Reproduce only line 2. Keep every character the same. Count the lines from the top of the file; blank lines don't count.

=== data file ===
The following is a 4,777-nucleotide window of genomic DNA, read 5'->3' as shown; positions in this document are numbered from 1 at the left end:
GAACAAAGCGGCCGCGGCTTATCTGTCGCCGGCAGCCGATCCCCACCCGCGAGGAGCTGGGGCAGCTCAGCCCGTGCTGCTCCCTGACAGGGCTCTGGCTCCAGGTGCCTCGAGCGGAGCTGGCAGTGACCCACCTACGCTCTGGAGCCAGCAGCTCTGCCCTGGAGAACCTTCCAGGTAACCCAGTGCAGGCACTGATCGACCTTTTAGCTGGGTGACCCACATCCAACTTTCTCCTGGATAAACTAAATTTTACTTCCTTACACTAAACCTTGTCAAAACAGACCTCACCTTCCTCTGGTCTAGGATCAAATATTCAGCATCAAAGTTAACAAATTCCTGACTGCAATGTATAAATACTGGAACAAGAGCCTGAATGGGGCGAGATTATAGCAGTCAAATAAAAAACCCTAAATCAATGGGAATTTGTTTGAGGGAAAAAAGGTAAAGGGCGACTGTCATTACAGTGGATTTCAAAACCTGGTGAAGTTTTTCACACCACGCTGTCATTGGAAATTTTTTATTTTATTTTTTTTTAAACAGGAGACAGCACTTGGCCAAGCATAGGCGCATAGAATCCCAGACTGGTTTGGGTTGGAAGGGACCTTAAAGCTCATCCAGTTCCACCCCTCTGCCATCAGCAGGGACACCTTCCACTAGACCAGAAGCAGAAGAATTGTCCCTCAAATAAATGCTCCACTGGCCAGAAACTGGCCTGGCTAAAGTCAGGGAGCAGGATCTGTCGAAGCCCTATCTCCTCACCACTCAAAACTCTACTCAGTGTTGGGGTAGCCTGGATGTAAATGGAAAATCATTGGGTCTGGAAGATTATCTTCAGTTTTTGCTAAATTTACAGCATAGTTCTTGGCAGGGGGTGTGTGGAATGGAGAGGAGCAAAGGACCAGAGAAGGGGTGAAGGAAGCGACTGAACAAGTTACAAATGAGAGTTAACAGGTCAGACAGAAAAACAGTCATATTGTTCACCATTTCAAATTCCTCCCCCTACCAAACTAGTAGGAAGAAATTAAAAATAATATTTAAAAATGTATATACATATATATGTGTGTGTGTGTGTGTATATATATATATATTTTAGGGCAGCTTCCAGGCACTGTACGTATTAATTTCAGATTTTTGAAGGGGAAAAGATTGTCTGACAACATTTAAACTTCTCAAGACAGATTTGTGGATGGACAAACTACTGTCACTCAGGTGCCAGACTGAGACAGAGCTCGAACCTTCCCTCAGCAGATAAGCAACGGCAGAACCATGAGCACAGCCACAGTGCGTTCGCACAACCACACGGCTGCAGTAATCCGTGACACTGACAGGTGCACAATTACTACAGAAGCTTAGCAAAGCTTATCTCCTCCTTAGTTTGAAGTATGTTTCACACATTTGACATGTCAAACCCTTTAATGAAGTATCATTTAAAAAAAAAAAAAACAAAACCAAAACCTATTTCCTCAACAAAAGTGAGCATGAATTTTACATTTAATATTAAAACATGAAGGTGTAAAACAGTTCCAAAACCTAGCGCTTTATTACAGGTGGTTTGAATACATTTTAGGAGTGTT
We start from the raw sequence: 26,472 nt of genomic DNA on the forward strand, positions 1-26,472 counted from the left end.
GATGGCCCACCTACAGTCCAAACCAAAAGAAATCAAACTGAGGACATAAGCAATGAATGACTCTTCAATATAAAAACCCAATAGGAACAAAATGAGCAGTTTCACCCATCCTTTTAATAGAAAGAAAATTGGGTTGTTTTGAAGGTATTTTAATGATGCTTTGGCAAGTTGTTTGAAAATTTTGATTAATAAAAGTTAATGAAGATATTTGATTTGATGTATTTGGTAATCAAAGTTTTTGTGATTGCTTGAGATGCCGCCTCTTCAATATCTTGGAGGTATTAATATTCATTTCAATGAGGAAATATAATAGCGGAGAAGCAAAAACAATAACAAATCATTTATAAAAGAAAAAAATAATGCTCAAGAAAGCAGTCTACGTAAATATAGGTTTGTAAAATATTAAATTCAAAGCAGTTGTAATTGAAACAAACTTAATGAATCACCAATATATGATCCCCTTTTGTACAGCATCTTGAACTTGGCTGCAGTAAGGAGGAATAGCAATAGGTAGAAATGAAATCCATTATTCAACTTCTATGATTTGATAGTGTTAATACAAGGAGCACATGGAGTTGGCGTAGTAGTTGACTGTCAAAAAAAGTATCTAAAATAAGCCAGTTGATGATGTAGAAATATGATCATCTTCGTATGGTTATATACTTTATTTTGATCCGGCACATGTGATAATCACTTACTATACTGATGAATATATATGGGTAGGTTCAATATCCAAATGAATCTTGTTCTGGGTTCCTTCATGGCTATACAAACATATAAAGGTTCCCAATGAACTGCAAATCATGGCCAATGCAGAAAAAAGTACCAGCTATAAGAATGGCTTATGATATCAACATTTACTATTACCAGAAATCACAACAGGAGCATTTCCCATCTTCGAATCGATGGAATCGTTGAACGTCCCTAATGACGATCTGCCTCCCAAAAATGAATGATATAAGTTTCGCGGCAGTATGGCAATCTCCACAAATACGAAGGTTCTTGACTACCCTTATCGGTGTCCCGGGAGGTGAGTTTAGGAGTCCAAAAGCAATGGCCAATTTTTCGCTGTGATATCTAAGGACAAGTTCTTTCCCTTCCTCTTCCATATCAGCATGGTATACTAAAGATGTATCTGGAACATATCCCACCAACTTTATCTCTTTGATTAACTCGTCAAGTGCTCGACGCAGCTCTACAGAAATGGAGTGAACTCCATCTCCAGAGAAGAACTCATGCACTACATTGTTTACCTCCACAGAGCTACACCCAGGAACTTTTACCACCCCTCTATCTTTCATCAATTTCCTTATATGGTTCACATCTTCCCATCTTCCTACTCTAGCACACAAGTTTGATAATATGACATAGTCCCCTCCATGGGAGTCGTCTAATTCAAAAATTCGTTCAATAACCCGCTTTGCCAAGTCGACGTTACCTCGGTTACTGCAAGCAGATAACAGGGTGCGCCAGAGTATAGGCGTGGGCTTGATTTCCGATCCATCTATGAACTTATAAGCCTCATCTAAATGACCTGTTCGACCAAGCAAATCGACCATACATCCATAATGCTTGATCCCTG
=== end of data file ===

GAACAAAGCGGCCGCGGCTTATCTGTCGCCGGCAGCCGATCCCCACCCGCGAGGAGCTGGGGCAGCTCAGCCCGTGCTGCTCCCTGACAGGGCTCTGGCTCCAGGTGCCTCGAGCGGAGCTGGCAGTGACCCACCTACGCTCTGGAGCCAGCAGCTCTGCCCTGGAGAACCTTCCAGGTAACCCAGTGCAGGCACTGATCGACCTTTTAGCTGGGTGACCCACATCCAACTTTCTCCTGGATAAACTAAATTTTACTTCCTTACACTAAACCTTGTCAAAACAGACCTCACCTTCCTCTGGTCTAGGATCAAATATTCAGCATCAAAGTTAACAAATTCCTGACTGCAATGTATAAATACTGGAACAAGAGCCTGAATGGGGCGAGATTATAGCAGTCAAATAAAAAACCCTAAATCAATGGGAATTTGTTTGAGGGAAAAAAGGTAAAGGGCGACTGTCATTACAGTGGATTTCAAAACCTGGTGAAGTTTTTCACACCACGCTGTCATTGGAAATTTTTTATTTTATTTTTTTTTAAACAGGAGACAGCACTTGGCCAAGCATAGGCGCATAGAATCCCAGACTGGTTTGGGTTGGAAGGGACCTTAAAGCTCATCCAGTTCCACCCCTCTGCCATCAGCAGGGACACCTTCCACTAGACCAGAAGCAGAAGAATTGTCCCTCAAATAAATGCTCCACTGGCCAGAAACTGGCCTGGCTAAAGTCAGGGAGCAGGATCTGTCGAAGCCCTATCTCCTCACCACTCAAAACTCTACTCAGTGTTGGGGTAGCCTGGATGTAAATGGAAAATCATTGGGTCTGGAAGATTATCTTCAGTTTTTGCTAAATTTACAGCATAGTTCTTGGCAGGGGGTGTGTGGAATGGAGAGGAGCAAAGGACCAGAGAAGGGGTGAAGGAAGCGACTGAACAAGTTACAAATGAGAGTTAACAGGTCAGACAGAAAAACAGTCATATTGTTCACCATTTCAAATTCCTCCCCCTACCAAACTAGTAGGAAGAAATTAAAAATAATATTTAAAAATGTATATACATATATATGTGTGTGTGTGTGTGTATATATATATATATTTTAGGGCAGCTTCCAGGCACTGTACGTATTAATTTCAGATTTTTGAAGGGGAAAAGATTGTCTGACAACATTTAAACTTCTCAAGACAGATTTGTGGATGGACAAACTACTGTCACTCAGGTGCCAGACTGAGACAGAGCTCGAACCTTCCCTCAGCAGATAAGCAACGGCAGAACCATGAGCACAGCCACAGTGCGTTCGCACAACCACACGGCTGCAGTAATCCGTGACACTGACAGGTGCACAATTACTACAGAAGCTTAGCAAAGCTTATCTCCTCCTTAGTTTGAAGTATGTTTCACACATTTGACATGTCAAACCCTTTAATGAAGTATCATTTAAAAAAAAAAAAAACAAAACCAAAACCTATTTCCTCAACAAAAGTGAGCATGAATTTTACATTTAATATTAAAACATGAAGGTGTAAAACAGTTCCAAAACCTAGCGCTTTATTACAGGTGGTTTGAATACATTTTAGGAGTGTT